Rod McGaha – A Gentle Man – Nick-E-Nick

by | Sep 6, 2009 | Jazz CD Reviews | 0 comments

Rod McGaha – A Gentle Man – Nick-E-Nick, 64:54 ***:

(Rod McGaha – trumpet, producer; Jeff Steinberg – piano, arranger; Chris Walters – organ, Wurlitzer; André "Andy" Reiss – guitar; Roger Spencer – bass; Marcus "Stix" Finnie – drums; David Davidson, David Angell – violin; Kristin Wilkinson – viola; Kristen Cassell – cello; Roy Agee – trombone; Denis Solee – saxophone)

On his latest venture, A Gentle Man, trumpeter Rod McGaha proves at least two things: there is much more to Nashville than country music; and standard romantic jazz – particularly a trumpet-led ensemble backed by a string quartet – has lost none of its appeal.  

On previous outings McGaha has tried his hand at Christian music (he was nominated for a Dove award for his 2003 release The Trumpet Sounds), soul-jazz, bop, blues, funk and other genres. This time around McGaha focuses on standard ballads. He explains his approach was a simple wish: "I wanted to pay tribute to a lot of the old songs," which in this case means well-worn but still comfortably familiar ones by Bacharach, Gershwin, Victor Young and likeminded pop songsmiths. McGaha selected specific material that, he says, "Have honesty in common, a certain integrity of character," and songs that could adhere to a preferred mood and a state of unhurried spontaneity.

To accomplish his mission, McGaha carefully gathered Music City’s finest jazz players: instrumentalists who labor in Nashville’s country and pop studios by day and perform in the after-hours jazz haunts at night. McGaha comments that "I try to choose musicians like Duke Ellington did, each one for his or her own individual character." It is obvious listening to the contributions of guitarist André "Andy" Reiss, pianist and arranger Jeff Steinberg, keyboardist Chris Walters, or rhythm aces Marcus "Stix" Finnie (drums) and Roger Spencer (bass) that McGaha chose well.

The twelve tracks share an easygoing elegance and intimacy that evokes antecedents such as Clifford Brown with Strings, Miles Davis’ Sketches of Spain, or the recent Tom Harrell project Paradise, to cite just three examples.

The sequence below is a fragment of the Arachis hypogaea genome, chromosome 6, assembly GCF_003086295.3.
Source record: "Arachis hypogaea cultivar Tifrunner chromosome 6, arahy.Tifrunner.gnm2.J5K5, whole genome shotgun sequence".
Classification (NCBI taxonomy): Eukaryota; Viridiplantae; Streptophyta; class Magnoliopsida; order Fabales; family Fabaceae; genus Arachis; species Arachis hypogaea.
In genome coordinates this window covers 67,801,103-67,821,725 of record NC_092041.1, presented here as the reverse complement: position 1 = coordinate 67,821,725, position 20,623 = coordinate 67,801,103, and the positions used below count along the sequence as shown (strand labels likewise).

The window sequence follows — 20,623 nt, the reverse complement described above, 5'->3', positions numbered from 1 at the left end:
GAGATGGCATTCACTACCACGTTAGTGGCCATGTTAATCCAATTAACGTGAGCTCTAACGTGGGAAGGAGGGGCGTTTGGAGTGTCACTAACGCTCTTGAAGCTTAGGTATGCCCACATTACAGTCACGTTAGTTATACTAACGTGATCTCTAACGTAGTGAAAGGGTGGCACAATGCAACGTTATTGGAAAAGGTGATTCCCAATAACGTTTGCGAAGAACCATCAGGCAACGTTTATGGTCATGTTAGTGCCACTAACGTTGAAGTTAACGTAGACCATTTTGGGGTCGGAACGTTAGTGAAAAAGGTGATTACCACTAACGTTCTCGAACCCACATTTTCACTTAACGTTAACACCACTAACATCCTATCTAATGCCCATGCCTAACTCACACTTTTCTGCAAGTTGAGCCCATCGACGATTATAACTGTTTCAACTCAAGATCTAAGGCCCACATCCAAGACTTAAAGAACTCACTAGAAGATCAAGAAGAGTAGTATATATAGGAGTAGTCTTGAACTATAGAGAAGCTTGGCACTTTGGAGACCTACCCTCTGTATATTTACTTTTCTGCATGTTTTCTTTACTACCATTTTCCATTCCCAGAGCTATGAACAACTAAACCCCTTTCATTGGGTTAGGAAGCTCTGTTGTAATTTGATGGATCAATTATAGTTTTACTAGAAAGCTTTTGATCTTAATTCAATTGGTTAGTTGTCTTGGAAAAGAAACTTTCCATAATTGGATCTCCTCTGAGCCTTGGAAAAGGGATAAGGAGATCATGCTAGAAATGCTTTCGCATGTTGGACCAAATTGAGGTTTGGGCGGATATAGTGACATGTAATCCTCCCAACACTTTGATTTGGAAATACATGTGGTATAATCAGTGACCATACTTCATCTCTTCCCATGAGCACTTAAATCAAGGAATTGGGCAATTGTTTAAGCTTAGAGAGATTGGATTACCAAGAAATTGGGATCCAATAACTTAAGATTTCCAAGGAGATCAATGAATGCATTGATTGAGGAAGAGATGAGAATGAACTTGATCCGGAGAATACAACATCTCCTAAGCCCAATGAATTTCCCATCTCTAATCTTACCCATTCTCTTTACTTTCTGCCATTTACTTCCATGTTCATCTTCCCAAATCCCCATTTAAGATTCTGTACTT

Despite the dominance of standards, McGaha elected to use a Steinberg composition as the title track, which is a consummate summation of McGaha’s gentle and expressive emotional commitment, and also helps describe the record’s frame of mind as well as McGaha’s general personality. The group furnishes a sympathetic reading to the ballad that conjures but does not copy McGaha’s mentor, Clark Terry. McGaha takes his time and develops his solo, and his fortitude earns accolades. On this and many other tunes, McGaha shows his increased trumpet facility with sustained notes, which is a hallmark of the ballad format. While McGaha’s solos seem relaxed, any player can tell you that this kind of intent is physically demanding, and McGaha’s technical skills are adept enough that listeners never notice the effort.

McGaha understands the foundations of jazz. On opening number "Honeysuckle Rose," he reveals his adoration for Louis Armstrong by imparting the enduring classic a Crescent City touch. While McGaha purposefully employs a muted wah-wah to invoke a bygone age, he slips in a few postwar riffs into his solo to move beyond mere nostalgia. Meanwhile, Reiss and Spencer foster a supportive and charming rhythm background. McGaha replicates this mannerism later in the program on a sentimental adaptation of the Depression-era oldie "Sunny Side of the Street." As an entertaining contrast, McGaha re-examines "Honeysuckle Rose" as the album closer, but converts it into a Kansas City-flecked design complete with his scat vocals, a swinging arrangement, and some witty piano/trumpet dialogue.   

Chet Baker is another influence who is posited by way of McGaha’s cozy rendition of "When I Fall In Love." Baker, of course, showcased Victor Young and Edward Heyman’s anecdote of amour with a large string orchestra in the late 1950s. McGaha, though, demonstrates a smaller string quartet is more personal and enhances the number’s inherently efficient affection. Anyone acquainted with McGaha’s back catalog might recognize "When I Fall in Love," since a previously recorded shorter version can be found on his 1999 undertaking, The Preacherman.

McGaha discloses some Southern style during an extended performance of "Loverman" via some lightly spiritualized blue notes and a laid-back disposition. The modest arrangement provides plenty of room for McGaha to display his technique and  virtuosity. McGaha and company head even further south with a Latinized treatment of the celebration-of-Spring missive "Cherry Pink and Apple Blossom White." Arranger Steinberg supplies a mambo-moderated realization that calls to mind Pérez Prado’s mid-’50s translation.

While most cuts are faithful to what has come before, Steinberg refracts The Turtles’ pop hit "Happy Together" into a soulful romp that balances a George Martin-inspired string arrangement with McGaha’s bright tone and Chris Walters’ bluesy organ. McGaha lays out an impulsive, contemporary solo bridge reminiscent of when he was in Max Roach’s touring band. On the other hand, an added sixties pop tune, Burt Bacharach’s "The Look of Love," does not possess anything original or interesting to make the oft-covered chart-topper stand out from the rest of the dozen cuts.

Although not wholly essential, A Gentle Man is an admirable offering that McGaha can be proud of.


1. Honeysuckle Rose  
2. A Gentle Man
3. The Look of Love
4. I’m Confessin’ That I Love You
5. When I Fall in Love
6. Cherry Pink and Apple Blossom White
7. Happy Together
8. Never Let Me Go
9. How Long Has This Been Going On
10. Sunny Side of the Street
11. Loverman
12. Honeysuckle Rose (Blow Out)

— Doug Simpson

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